Blackberry Sourdough Scones with Lemony Glaze- plus a little baking tip to help keep blackberries in tact! |

How to make Sourdough Scones- Tips

Whenever you follow a recipe calling for flour, make sure to mix the container of flour before measuring, fluffing it up. If flour sits for too long in the bag or canister, it will settle and get heavy and dense. Giving a quick mix with a wooden spoon will add air to it and will ensure that you don’t end up with too much flour in the recipe. Spoon the flour into your measuring cup

The basic recipe is easy, just read it over once before starting. Use cold butter, and don’t leave out the lemon zest. Don’t overwork the dough, which will release the gluten in the flour and cause the scones to be chewy.

If serving as a breakfast pastry, you could replace a little flour with oats. If you are vegan, replace butter with soy butter, yogurt with soy yogurt, etc.
Feel free to add seeds, or nuts.

Place wedges on a parchment-lined baking sheet, spaced 2 inches apart,  let thaw, and bake for 18-24  minutes.

Blackberry Sourdough Scones with Lemony Glaze- plus a little baking tip to help keep blackberries in tact! |
While the sourdough scones bake,  make a lemony glaze to drizzle over the top. Stir and dissolve powdered sugar into fresh lemon juice on the stove. Whisk in a pat of butter for a little extra richness.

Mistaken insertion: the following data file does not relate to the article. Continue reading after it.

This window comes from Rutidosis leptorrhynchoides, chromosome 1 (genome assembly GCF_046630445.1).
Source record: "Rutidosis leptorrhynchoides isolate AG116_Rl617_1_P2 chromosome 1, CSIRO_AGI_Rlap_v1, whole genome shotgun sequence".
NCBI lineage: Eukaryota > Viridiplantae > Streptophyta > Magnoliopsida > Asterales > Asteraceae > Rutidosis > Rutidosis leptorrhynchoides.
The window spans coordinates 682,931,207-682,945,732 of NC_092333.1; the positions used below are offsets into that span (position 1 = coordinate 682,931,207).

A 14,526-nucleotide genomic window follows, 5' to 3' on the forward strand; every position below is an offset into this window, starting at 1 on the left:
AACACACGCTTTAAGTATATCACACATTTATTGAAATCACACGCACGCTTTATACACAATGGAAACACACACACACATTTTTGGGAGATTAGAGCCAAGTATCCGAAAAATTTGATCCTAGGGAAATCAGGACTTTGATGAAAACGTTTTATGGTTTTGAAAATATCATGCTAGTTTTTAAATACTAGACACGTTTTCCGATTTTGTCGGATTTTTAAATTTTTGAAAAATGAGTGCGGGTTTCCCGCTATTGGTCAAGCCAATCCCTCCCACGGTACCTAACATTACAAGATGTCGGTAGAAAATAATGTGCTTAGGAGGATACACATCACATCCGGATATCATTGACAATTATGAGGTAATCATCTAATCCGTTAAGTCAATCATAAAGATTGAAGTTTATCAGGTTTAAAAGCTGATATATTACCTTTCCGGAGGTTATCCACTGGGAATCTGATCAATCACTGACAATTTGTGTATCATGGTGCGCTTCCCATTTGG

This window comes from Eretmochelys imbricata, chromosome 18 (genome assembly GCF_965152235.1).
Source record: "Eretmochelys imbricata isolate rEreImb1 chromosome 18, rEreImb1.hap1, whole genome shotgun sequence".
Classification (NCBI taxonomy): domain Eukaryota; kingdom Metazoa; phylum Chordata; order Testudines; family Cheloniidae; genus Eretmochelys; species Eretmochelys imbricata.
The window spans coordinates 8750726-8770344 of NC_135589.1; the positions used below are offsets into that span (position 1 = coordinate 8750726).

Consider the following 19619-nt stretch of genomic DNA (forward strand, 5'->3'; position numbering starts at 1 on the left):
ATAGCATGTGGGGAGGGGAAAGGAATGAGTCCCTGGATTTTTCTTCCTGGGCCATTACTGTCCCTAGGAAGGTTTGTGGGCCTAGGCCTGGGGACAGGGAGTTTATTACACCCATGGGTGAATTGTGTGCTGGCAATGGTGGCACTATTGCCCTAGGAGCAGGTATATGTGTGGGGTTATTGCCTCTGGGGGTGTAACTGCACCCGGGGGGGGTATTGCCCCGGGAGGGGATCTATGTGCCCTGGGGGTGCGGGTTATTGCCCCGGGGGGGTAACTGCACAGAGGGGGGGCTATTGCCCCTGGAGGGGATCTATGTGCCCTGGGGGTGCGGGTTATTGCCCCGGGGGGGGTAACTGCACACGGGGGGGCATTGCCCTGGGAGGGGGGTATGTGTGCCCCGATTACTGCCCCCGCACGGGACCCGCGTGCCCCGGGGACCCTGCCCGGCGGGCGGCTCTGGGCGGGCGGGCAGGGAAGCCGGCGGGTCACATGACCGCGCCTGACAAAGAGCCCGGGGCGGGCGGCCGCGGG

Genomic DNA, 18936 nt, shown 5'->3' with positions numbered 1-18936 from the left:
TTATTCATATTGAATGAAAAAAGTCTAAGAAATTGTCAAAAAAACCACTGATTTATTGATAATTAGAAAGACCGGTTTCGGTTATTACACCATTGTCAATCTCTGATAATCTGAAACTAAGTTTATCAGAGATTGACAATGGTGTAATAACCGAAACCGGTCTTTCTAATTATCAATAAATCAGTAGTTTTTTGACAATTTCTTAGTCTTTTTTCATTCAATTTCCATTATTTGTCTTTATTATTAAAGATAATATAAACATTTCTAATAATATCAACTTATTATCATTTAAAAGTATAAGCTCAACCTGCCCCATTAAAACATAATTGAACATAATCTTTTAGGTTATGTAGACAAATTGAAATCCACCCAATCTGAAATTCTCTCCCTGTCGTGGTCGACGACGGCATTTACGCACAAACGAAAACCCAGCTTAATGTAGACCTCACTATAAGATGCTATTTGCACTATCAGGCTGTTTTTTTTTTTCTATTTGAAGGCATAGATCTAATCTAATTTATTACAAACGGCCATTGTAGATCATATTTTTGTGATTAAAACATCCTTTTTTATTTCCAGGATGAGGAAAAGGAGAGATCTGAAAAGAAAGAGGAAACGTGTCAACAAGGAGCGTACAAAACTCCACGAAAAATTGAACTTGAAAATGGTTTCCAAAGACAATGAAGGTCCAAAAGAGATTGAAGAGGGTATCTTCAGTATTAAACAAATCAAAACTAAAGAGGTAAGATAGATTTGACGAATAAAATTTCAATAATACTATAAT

Blackberry Sourdough Scones with Lemony Glaze- plus a little baking tip to help keep blackberries in tact! |
Hope you enjoy this recipe for Sourdough Scones! Let me know what you think in the comments below!

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Sourdough Scones with Lemony Glaze

Sourdough Scones

  • Author: Sylvia Fountaine
  • Prep Time: 170
  • Cook Time: 20
  • Total Time: 2 hours 50 minutes
  • Yield: 8 1x
  • Category: breads, scones,
  • Method: baked
  • Cuisine: pacific northwest
  • Diet: Vegetarian


An easy recipe for Sourdough Scones with Berries and Lemon Glaze using Sourdough Starter! Plus an easy tip to help keep your berries intact! Vegan Adaptable!


Units Scale


  • 2 cup fresh or frozen blackberries (or raspberries or other berries)
  • 2 1/2 cups all-purpose flour (see notes)
  • zest from one lemon
  • 1/2 teaspoon salt
  • 1 1/2 tsp baking powder
  • 1/2 teaspoon baking soda
  • 1/2 cup sugar
  • 1/2 cup cold butter- sliced into 8 pieces ( or vegan butter)


  • 1 cup sourdough starter (275 grams)
  • 1/3 cup milk or cream (or nut milk, plus more if necessary)

1 beaten egg, for brushing, optional

Lemony Glaze:

  • 1/4 cup Fresh Lemon Juice
  • 1 cup powdered Sugar
  • 1 tablespoon butter (optional)
Garnish with more lemon zest if you like.


  1. Line an 8-inch cake pan with parchment and fill with 2 cups fresh berries.  If your berries are very tender, freeze for 30-60 minutes beforehand, this way they will hold their shape ( and not smash) a little better.
  2. In a food processor, pulse flour, lemon zest, salt, baking powder, baking soda and sugar. Pulse in cold butter until mixture resembles coarse sand.
  3. In a small bowl mix milk and sourdough starter together. Add the starter mixture to the food processor and pulse until it just forms a ball (just a few times) adding a little more milk only if necessary. Dough should be heavy and thick. Don’t overwork it.
  4. Spread the dough over the berries and press down gently, into all the corners with your fingers. Place in the freezer for 2 hours.